Find a neighbor and say, “Neighbor… praise is political.”
Find another neighbor and say, “So neighbor… praise God.”
The story of oppression says that the world is being cut apart by walls and fences, we are surrounded by death and destruction, and God is on vacation. But the story of resurrection is the plot twist that says, our world is being rebuilt by the survivors, the strong, stubborn stones that stayed in the vineyard, even after the builders of white supremacy, racism, and colonialism tried to cast them out.
The stones that the builders rejected have become the cornerstones. We will not be cut apart by walls and fences, but will be built up into a new kindom of God. We may be buried and left for dead, but in the spring, we rise. God is not on vacation, but God IS ordaining new management. In the stones the builders rejected, God is still speaking, and teaching, and learning, and listening, and building, and resisting, and dreaming, and fighting, and rising, and always arriving. Therefore we are not moving forward in spite of Ferguson, but through it. The Lord is doing this, and it’s amazing to witness! …so can I get a witness?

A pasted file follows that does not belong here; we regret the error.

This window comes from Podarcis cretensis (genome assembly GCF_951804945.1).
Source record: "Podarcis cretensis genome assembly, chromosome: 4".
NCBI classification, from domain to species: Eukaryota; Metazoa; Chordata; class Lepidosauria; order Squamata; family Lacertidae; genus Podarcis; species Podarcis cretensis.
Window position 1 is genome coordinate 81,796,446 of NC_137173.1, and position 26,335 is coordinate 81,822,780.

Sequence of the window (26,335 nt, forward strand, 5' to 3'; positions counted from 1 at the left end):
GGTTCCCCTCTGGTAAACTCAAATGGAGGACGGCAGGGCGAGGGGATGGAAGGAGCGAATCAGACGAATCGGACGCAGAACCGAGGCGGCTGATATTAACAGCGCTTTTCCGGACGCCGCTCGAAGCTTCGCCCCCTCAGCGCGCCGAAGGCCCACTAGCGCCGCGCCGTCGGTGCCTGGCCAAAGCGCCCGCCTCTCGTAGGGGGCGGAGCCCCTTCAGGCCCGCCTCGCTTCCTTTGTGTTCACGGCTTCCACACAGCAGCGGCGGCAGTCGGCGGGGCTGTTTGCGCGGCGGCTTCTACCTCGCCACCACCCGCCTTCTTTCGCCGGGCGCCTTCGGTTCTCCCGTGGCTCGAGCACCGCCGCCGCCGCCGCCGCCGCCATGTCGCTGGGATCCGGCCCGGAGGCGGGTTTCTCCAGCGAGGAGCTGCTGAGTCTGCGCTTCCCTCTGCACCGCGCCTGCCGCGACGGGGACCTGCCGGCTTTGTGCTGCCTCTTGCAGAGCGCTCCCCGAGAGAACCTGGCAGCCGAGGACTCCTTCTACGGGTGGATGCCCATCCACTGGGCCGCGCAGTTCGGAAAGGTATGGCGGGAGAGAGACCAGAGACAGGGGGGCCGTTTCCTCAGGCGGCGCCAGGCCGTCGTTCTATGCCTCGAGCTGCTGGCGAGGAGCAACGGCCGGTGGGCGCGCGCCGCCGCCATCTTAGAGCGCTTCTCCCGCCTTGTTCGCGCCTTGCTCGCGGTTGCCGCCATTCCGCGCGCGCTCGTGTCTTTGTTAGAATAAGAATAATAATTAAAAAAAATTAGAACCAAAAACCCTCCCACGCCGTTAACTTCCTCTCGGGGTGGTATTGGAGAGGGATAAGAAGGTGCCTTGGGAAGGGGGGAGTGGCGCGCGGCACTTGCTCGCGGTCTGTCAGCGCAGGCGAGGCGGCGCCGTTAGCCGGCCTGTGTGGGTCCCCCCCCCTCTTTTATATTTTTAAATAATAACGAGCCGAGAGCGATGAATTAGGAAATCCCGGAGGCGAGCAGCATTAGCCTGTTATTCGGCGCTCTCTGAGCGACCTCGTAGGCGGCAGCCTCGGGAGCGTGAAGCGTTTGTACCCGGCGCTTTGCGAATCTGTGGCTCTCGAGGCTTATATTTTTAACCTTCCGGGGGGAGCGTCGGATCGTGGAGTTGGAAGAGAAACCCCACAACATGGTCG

May you go forward through Ferguson, out into the streets to let the survivors make disciples out of you, remembering that praise is political. The stones the builders rejected have become the cornerstones! The Lord has done this and it is amazing to witness! Alleluia! Alleluia! Alleluia!
Other reflections & acknowledgements forthcoming.